Archbishop Pius Ncube: A lonely struggle against tyranny

By  Art Babych, Catholic Register Special
  • October 3, 2006
Archbishop Pius NcubeOTTAWA - Long a thorn in the side of Zimbabwe's president, Robert Mugabe, Roman Catholic Archbishop Pius Ncube of Bulawayo — the African nation's second largest city — is showing no signs of relenting in his campaign to remove Mugabe from power.
"Mugabe believes he is the owner of the people," says Ncube. "He can violate the rights of the people of Zimbabwe. He killed 20,000 innocent civilians on the pretext that he was chasing after dissidents."

The archbishop was speaking at a public meeting at Carleton University in Ottawa Sept. 22, sponsored by the university's political science department and its African studies committee.

"Mugabe is 82 years old and he continues to rule that country," he said. "This is his 26th year as president. He has been rigging elections and cheating to stay in power."

Ncube — whose supporters compare him to Nobel Peace Prize winner Desmond Tutu, the Anglican archbishop emeritus of Cape Town, South Africa — has received numerous death threats over the years but refuses to curb his criticisms of Mugabe. In his last visit to Canada two years ago, one of the archbishop's talks was simply entitled, "I won't shut up." Mugabe, also a Catholic, has called the archbishop "unholy" and labelled him a hypocrite, a half-wit and a liar.

Born of peasant stock in southern Zimbabwe 60 years ago, Ncube has won human rights awards for speaking out against human rights violations in Zimbabwe, formerly Rhodesia. Last year, he called for a peaceful "popular mass uprising" to remove Mugabe from power.

Ncube, who leads an interdenominational church coalition fighting against human rights violations in Zimbabwe, said the Mugabe regime has also "infiltrated" church groups, including the Catholic bishops' conference, with the aim of dividing its members, "so that churches don't speak with in one voice." He said some pastors have been "bought over by Mugabe through gifts - farms and computers and automobiles."

Accompanying Ncube on his latest trip to North America was his human rights advisor, Shari Eppel. She spoke of the effects of a government operation started in May 2005 and known as "Drive out the trash." It saw the demolition of thousands of shantytown homes and businesses and the inhabitants moved to rural areas.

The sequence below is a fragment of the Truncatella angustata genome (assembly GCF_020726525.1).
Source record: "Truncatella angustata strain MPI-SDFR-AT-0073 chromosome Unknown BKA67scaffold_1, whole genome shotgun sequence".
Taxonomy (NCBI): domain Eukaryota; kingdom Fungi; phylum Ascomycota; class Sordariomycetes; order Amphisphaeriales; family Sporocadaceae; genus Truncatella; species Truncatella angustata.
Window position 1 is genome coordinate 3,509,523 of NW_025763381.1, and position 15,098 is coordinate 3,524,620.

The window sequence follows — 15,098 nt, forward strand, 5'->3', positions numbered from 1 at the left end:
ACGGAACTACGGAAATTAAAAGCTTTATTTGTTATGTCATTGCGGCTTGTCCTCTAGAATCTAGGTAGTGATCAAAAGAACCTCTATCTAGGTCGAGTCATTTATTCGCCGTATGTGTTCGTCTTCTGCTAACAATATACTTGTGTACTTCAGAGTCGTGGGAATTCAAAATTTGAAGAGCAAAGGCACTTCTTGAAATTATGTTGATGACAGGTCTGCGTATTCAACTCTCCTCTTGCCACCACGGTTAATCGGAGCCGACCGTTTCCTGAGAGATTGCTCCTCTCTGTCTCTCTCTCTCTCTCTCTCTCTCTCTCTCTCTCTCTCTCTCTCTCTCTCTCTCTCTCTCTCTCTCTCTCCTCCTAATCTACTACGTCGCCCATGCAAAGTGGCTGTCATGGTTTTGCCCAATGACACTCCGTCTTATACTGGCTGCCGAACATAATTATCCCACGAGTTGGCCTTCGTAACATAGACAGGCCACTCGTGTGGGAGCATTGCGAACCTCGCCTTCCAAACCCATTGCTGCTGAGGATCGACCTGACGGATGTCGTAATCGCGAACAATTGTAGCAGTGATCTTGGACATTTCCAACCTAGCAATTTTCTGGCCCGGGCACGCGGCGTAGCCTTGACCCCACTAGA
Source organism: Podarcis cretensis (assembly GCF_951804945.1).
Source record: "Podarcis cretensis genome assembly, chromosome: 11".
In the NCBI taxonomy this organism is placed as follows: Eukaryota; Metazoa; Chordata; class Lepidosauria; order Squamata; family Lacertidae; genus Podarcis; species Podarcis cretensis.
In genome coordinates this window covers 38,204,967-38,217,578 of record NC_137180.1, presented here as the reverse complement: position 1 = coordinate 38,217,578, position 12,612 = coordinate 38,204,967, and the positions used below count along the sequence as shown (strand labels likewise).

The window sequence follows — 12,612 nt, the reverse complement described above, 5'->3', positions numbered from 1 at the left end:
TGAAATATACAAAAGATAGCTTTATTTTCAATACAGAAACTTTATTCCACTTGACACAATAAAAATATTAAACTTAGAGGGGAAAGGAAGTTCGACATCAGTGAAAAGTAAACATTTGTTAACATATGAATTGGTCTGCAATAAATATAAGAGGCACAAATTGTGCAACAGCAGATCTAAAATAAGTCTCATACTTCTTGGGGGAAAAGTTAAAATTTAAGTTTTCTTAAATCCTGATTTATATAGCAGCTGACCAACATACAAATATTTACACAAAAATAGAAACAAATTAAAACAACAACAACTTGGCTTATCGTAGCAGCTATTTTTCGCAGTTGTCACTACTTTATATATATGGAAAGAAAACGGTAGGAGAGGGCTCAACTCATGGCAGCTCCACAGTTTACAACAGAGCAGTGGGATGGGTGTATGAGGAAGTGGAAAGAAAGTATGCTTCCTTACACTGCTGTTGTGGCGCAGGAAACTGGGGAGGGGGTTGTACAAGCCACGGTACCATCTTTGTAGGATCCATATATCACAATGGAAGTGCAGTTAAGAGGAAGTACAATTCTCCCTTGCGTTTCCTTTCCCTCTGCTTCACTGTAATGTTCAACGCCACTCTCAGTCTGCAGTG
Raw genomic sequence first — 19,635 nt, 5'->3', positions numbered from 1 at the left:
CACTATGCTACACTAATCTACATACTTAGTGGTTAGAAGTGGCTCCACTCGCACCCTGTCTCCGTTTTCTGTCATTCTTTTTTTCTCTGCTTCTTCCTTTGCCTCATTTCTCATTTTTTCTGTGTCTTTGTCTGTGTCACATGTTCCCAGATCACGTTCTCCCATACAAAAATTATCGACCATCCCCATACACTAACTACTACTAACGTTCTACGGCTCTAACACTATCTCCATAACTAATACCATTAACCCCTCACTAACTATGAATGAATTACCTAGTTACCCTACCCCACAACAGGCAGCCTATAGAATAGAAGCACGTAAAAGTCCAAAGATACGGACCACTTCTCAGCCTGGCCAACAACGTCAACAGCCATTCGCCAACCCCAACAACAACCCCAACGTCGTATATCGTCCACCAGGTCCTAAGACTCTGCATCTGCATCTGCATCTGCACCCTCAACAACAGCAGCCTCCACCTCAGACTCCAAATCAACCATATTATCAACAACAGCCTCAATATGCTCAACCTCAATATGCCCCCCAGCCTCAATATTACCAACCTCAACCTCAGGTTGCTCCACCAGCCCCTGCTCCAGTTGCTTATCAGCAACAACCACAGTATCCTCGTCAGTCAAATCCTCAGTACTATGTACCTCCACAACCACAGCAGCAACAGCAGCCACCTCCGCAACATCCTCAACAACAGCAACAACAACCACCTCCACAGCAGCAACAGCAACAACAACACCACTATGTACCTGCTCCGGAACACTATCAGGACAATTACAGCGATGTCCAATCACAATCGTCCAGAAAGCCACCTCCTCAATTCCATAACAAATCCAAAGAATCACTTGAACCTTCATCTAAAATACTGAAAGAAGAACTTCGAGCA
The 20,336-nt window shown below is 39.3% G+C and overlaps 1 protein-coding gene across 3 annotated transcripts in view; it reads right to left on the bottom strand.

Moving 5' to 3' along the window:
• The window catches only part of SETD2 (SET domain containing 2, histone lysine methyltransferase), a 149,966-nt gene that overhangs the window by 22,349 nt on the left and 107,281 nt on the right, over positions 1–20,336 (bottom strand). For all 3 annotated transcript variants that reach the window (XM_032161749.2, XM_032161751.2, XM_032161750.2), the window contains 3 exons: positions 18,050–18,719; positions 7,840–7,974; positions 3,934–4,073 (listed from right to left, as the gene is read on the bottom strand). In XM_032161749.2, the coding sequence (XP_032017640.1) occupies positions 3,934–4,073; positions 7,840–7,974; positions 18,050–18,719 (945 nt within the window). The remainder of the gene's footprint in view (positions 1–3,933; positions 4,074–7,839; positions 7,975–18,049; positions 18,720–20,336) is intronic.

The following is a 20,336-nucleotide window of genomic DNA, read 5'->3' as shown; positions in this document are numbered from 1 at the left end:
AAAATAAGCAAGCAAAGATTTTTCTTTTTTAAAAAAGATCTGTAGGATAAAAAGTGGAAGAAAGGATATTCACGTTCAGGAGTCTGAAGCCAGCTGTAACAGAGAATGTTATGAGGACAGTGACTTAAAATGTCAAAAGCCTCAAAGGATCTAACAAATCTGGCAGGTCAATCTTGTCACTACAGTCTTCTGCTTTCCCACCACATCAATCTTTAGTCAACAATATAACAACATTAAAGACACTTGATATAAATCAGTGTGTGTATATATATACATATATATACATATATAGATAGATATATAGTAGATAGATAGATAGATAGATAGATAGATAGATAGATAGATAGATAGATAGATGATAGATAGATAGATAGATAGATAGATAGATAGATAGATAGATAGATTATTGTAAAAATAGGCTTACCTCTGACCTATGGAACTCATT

Eppel said 550,000 people were displaced throughout Zimbabwe and another 2.4 million suffered effects of the demolition. In Bulawayo, "45,000 structures were knocked down and hundreds of thousands of people were displaced," she said.

The government has done nothing to provide homes to those people displaced from urban areas to the countryside, Eppel said. "Not one single person has been housed in four provinces I researched," she said. "It's of huge concern to note that in effect the UN and the international community have done almost as little. All that's been done nationally is 800 temporary shelters, which is a four-per-cent delivery rate on what the UN said they were going to do and this is only in the greater Harare area."

Outside of Harare, the capital of Zimbabwe, nothing has been done, she added. "Not one single shelter has been built by anyone in the international community in the entire country since this terrible exercise."

While in Ottawa, Ncube also took part in a news conference on Parliament Hill, sponsored by the New Democrat Party's Faith and Justice Caucus. The group wants the international community to increase pressure on the government of Zimbabwe to allow "true democracy" to grow. "Civil society must be allowed to flourish if human rights are to be protected," it said.

(Babych is a freelance writer in Ottawa.)

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